From Religious to Spiritual

religious to spiritual

As a new believer, I tried my best to live up to the standards of God and what I thought He expected of me. Like Paul confessed in Romans 7, I learned that it was not possible to always do the things I have to do and to stop doing the things I shouldn’t. We all have to go through this process to find the real life in God, where we are no longer putting any confidence in the flesh (Philippians 3:3).

Some think there is little difference between being religious and being spiritual, yet to God it is the difference between bondage and freedom, between law and grace (Galatians 5:1-4). The religious man is preoccupied with the “letter of the law” while the spiritual man walks by the leading of the Holy Spirit and the “spirit of the law”. The religious man tries to please God through human effort, a “good showing in the flesh”, while the spiritual man is resting in his faith in God, knowing that there is nothing he can do to make God love him more. The transition from the religious life to the spiritual life is illustrated in the principle of the temple.

We are the temple

At Mount Sinai, God introduced the concept of the temple to the people of Israel in the form of a tabernacle, a temporary structure where the people would meet God and fulfill the requirements of the Law of Moses throughout the wilderness. Later, Solomon’s Temple was constructed in Jerusalem as a permanent dwelling for God. This temple was rebuilt under Zerubbabel and Ezra and then later, after its destruction a second time, under King Herod.

In John 2, Jesus entered the temple and began turning over the tables of the money changers, exposing their unfair treatment of visitors by extorting excessive payments for animal sacrifices and the exchange of foreign currencies for the temple tax. Many religious people were profiting from the poor in the temple. Jesus’ anger demonstrates just how important it is to have a cleansed temple.

Later in the chapter, Jesus identified the temple as His body rather than that large structure in Jerusalem where religious people met. In John 4, He spoke to the Samaritan woman about worship no longer needing to take place in any particular location, but rather the Father requires the proper heart that motivates worship (John 4:20-24). These passages reveal a change in the meaning and role of the temple in the New Covenant. In 1 Corinthians 6:19, our bodies and not any physical structure are now the temple of God.

Cleansing the temple

The Old Covenant temple was a grandiose place of splendor and awe where the believer visited to fulfill his religious duties and to receive all necessary teaching. In this way, he could go there to be religious while maintaining his personal life separate from the religious. It reminds me of the view of the Emerald City that Dorothy and her friends had with all of its magnificence and associated expectations. It was a great place to visit, with the hope of receiving everything they needed to defeat the evil witch, but in the end, it was not home. The New Covenant temple goes with us wherever we go because it is us! God wants to make His home in us.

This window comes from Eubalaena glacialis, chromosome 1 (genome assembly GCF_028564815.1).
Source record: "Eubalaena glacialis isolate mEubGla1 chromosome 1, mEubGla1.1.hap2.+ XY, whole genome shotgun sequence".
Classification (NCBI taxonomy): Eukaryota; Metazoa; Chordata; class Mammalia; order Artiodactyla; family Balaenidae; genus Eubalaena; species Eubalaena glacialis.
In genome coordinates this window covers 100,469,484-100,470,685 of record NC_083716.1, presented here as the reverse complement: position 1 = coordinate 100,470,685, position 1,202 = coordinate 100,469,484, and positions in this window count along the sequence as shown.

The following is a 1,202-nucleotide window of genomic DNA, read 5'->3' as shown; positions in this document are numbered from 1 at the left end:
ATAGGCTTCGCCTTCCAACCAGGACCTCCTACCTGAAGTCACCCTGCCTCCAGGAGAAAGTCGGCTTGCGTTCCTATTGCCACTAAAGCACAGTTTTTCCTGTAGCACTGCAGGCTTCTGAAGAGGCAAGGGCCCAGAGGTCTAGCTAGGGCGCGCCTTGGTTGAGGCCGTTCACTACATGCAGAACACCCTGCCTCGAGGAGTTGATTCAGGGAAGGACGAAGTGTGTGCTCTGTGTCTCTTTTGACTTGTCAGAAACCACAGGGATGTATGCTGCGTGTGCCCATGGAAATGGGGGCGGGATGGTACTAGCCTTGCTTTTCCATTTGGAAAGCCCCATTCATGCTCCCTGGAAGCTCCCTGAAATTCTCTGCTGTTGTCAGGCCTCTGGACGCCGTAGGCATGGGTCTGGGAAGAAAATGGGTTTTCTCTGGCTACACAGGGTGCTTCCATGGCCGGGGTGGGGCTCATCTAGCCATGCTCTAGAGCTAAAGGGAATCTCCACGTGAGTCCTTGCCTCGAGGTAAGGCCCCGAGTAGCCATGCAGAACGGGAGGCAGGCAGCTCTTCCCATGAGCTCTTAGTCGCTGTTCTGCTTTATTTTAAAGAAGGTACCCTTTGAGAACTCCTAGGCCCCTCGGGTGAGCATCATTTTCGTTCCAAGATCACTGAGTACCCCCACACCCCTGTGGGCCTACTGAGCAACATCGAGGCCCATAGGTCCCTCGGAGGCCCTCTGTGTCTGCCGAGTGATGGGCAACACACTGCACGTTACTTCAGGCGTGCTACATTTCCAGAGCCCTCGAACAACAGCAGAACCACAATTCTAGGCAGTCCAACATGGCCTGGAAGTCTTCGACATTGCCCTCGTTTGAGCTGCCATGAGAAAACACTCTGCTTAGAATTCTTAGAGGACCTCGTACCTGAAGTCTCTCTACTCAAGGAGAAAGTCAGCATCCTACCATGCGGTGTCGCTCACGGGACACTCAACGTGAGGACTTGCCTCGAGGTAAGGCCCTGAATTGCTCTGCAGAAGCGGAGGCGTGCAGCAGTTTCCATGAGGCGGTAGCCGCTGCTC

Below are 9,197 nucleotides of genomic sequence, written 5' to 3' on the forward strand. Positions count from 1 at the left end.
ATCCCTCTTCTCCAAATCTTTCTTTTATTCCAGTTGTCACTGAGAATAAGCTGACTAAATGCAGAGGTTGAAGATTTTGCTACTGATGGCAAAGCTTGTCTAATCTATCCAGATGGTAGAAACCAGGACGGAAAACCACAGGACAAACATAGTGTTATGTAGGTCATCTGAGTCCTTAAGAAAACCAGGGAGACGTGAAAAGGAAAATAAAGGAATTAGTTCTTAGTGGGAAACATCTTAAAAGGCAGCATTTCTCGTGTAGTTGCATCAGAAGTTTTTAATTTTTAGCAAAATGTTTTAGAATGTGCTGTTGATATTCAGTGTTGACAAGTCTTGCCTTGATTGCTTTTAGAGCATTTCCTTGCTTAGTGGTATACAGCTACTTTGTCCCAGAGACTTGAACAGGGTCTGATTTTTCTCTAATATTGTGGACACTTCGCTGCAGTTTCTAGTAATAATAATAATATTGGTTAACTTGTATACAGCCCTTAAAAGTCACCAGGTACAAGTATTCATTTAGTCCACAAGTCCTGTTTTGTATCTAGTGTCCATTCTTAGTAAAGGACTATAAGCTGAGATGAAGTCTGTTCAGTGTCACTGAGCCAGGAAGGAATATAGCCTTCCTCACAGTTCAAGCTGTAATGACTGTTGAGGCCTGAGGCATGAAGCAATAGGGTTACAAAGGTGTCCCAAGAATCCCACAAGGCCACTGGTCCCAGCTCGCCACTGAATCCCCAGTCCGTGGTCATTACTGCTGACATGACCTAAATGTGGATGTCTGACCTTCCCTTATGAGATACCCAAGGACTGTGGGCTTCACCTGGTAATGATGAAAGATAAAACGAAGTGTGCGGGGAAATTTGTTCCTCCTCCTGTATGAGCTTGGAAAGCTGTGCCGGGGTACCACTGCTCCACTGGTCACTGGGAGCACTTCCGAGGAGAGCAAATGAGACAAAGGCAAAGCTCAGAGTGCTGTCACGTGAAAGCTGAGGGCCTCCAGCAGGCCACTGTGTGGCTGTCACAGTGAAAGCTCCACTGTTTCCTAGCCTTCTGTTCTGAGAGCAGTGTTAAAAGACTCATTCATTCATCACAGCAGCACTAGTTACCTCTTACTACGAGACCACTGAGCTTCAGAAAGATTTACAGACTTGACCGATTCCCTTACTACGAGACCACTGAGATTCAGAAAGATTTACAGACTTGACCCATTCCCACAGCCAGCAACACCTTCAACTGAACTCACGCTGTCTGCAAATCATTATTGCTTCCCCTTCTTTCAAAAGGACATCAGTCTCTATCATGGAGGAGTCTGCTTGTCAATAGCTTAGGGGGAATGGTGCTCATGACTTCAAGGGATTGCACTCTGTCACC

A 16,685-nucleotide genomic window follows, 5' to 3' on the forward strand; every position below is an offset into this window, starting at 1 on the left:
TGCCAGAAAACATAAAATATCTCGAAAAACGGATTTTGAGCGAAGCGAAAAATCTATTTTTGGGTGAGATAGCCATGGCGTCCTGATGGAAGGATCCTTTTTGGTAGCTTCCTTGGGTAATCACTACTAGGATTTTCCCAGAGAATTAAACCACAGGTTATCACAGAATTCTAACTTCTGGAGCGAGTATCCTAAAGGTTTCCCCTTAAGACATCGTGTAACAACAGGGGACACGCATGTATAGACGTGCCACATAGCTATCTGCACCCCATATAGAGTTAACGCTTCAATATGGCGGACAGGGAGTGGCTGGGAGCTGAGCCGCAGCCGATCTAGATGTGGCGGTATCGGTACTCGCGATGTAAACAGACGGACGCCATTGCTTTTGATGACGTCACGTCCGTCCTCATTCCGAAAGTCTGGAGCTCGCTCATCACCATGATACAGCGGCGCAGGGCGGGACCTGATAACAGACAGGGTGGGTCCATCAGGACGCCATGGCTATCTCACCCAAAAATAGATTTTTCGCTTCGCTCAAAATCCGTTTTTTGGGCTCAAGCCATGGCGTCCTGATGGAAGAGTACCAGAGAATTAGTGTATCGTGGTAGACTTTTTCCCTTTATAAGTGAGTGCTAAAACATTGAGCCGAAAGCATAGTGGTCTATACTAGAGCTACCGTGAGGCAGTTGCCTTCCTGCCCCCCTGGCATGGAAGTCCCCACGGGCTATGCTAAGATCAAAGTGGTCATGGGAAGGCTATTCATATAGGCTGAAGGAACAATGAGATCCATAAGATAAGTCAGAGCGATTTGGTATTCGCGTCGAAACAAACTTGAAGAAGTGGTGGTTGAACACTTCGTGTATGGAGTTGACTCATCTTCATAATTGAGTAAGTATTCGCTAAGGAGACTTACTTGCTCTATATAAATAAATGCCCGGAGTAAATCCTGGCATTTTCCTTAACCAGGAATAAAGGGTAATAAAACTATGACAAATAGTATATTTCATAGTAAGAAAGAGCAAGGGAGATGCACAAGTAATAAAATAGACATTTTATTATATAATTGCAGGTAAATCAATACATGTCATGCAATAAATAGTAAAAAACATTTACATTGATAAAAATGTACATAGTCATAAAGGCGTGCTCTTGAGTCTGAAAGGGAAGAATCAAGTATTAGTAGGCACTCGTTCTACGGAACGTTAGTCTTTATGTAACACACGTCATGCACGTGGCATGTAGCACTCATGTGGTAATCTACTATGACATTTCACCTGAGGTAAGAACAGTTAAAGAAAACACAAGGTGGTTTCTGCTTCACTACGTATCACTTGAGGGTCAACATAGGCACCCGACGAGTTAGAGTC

Many times, the avenue from religious to spiritual requires a refiner’s fire (Malachi 3:2-3). God promises to “purify the sons of Levi and refine them like gold and silver.” Consider this story:

A woman went to see a silversmith in action. The silversmith explained that he had to put the silver in the hottest part of the flame in order to burn away the impurities. The woman asked if it was necessary for the silversmith to be present at all times. “Absolutely,” he answered. “If the silver remains on the fire for a moment too long, it could be destroyed.” The woman asked, “How do you know when the silver is refined?” The silversmith answered, “That’s easy. When I can see my image in it.” This story illustrates that this work of God in each of us is so that the reflection of Christ would be visible to others.

Choosing that which is profitable

In 1 Corinthians 6:19-20, Paul tells the believer that he no longer belongs to himself, but he now belongs to God because he has been bought with a price. It means that the spiritual man no longer has a personal life and he can now begin to recognize God’s work within, as the temple is being built.  The religious man compartmentalizes his life in order to fulfill his religious requirements while maintaining his own personal life.  The spiritual man recognizes he is now a work of God, being transformed by God rather than conformed by human effort. In verse 12, Paul says, “All things are lawful for me, but not all things are profitable. All things are lawful for me, but I will not be mastered by anything”. In God’s economy, I can choose to do anything, but I choose the things that are beneficial for me, the things that will not control me and cause me to sacrifice my liberty, my right to choose good.

The transition from religious to spiritual is the process of embracing the reality that we are the temple and Jesus will cleanse us from all unrighteousness. The night before His crucifixion, Jesus took time to demonstrate this principle to His disciples when He washed their feet (John 13). Peter had a hard time with it until Jesus explained that “If I do not wash you, you have no part with Me.” Spirituality happens when we let Jesus do His work in us.

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Bill Alderson
Bill Alderson is a graduate of Maryland Bible College & Seminary and was ordained in 1994. In 1998, he planted a church in Northeast Ohio and spent 12 years as its pastor. Until COVID hit in March 2020, Bill had ministered to nursing homes for 15 years. He has also spent three years ministering to recovering men at Salvation Army. With the recent COVID restrictions, God has led Bill to write blogs as a new way to communicate the messages He gives him.


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